With this post we continue a monthly chapter-by-chapter discussion of The Doctrine and Ritual of High Magic by Eliphas Lévi, the book that launched the modern magical revival. Here and in the months ahead we’re plunging into the white-hot fires of creation where modern magic was born. If you’re just joining us now, I recommend reading the earlier posts in this sequence first; you can find them here. Either way, grab your tarot cards and hang on tight.
If you can read French, I strongly encourage you to get a copy of Lévi’s book in the original and follow along with that; it’s readily available for sale in Francophone countries, and can also be downloaded from Archive.org. If not, the English translation by me and Mark Mikituk is recommended; A.E. Waite’s translation, unhelpfully retitled Transcendental Magic, is second-rate at best—riddled with errors and burdened with Waite’s seething intellectual jealousy of Lévi—though you can use it after a fashion if it’s what you can get. Also recommended is a tarot deck using the French pattern: the Knapp-Hall deck (unfortunately out of print at the moment), the Wirth deck (available in several versions), or any of the Marseilles decks are suitable.
“Chapter 8: Realization” (Greer & Mikituk, pp. 88-95).
One of the great difficulties faced by scholar and mage alike in the present era is the general decay of vocabulary that has afflicted all the languages of the West. Words that once had a specific and definite meaning have become vague sounds indicating approval or disapproval, not noticeably different in function or meaning from the whine or the growl of a dog. Even when some shred of conceptual meaning still clings to a word, too often it has next to nothing to do with what the word meant when some author of an earlier century put it to use. The result is a confusion that can be avoided only by those who remember that the words they encounter might once have meant something.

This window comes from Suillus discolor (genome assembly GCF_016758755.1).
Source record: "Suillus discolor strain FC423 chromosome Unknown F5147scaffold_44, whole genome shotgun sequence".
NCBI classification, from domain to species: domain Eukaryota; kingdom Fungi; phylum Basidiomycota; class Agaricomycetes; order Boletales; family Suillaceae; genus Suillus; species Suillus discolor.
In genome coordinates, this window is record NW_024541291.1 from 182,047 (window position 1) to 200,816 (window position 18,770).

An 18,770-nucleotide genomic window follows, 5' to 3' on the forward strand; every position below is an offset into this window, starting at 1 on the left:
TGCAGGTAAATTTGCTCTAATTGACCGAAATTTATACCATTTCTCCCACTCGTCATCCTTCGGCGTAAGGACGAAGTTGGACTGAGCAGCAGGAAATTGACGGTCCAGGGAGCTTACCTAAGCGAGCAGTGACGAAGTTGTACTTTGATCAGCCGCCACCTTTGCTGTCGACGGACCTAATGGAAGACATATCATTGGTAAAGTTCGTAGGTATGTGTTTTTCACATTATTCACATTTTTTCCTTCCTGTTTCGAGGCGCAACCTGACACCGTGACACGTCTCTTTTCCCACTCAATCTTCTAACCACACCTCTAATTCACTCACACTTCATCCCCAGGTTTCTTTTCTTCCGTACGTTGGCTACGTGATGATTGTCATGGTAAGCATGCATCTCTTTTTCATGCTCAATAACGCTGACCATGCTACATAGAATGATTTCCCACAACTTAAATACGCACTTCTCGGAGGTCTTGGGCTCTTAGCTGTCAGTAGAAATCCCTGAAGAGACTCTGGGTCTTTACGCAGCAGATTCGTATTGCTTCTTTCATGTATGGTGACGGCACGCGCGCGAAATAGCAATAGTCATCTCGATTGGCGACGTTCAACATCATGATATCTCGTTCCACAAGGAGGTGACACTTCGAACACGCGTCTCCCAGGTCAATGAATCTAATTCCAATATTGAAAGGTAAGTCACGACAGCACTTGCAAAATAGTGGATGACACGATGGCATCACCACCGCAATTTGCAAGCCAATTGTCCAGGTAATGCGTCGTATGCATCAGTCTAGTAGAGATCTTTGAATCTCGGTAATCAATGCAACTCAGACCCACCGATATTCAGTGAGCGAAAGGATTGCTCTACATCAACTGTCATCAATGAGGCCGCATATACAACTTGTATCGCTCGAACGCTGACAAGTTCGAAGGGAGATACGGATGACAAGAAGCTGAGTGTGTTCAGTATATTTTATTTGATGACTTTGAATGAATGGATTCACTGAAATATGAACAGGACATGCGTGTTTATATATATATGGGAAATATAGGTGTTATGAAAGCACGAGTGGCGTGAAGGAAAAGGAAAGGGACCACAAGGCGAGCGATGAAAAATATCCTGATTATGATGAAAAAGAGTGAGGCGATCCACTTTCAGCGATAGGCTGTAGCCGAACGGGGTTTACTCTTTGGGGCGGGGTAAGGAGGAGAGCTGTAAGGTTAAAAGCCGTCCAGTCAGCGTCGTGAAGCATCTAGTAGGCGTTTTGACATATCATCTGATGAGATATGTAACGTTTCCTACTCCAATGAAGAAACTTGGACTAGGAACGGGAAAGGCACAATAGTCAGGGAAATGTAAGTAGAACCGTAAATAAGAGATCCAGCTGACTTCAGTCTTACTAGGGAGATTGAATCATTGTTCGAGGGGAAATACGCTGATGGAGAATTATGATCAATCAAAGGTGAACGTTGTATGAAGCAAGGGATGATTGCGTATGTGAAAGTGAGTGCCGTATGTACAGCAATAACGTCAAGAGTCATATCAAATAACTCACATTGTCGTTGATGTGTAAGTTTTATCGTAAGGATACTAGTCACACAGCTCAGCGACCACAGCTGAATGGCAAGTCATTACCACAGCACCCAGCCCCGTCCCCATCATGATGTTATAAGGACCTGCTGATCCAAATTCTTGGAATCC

This chapter’s title is a good example of the confusion that this process can cause. When most English-speaking people these days use the word “realization” they mean, if they mean anything at all, the mental process of coming to remember or understand something: “That’s when I realized that I’d forgotten to mail the letter,” for example. This isn’t what Eliphas Lévi is writing about in this chapter. Those readers who have investments or like to track the markets will know another meaning: to realize on an investment in brokers’ jargon is to cash it in, and convert its notional value to money you can spend. That’s not what Lévi is writing about here, either, though it’s a little closer to the meaning he had in mind.
To realize is literally to make something real. When our text talks about realization, it means the process by which something in the realm of thoughts and ideas takes shape in the astral light, and descends from there into material form. This is an essential part of magical practice, for magic, to borrow a phrase from theology, is justified by works rather than faith. From the perspective of the mage, a belief is true if it works. Here is a claim of fact: if you accept it as a hypothesis and act accordingly, do the results fulfill the promise? If so, the claim is true enough for working purposes. Do the results fail to measure up to the promise? Discard the claim, no matter what abstract arguments or claims of authority bolster it.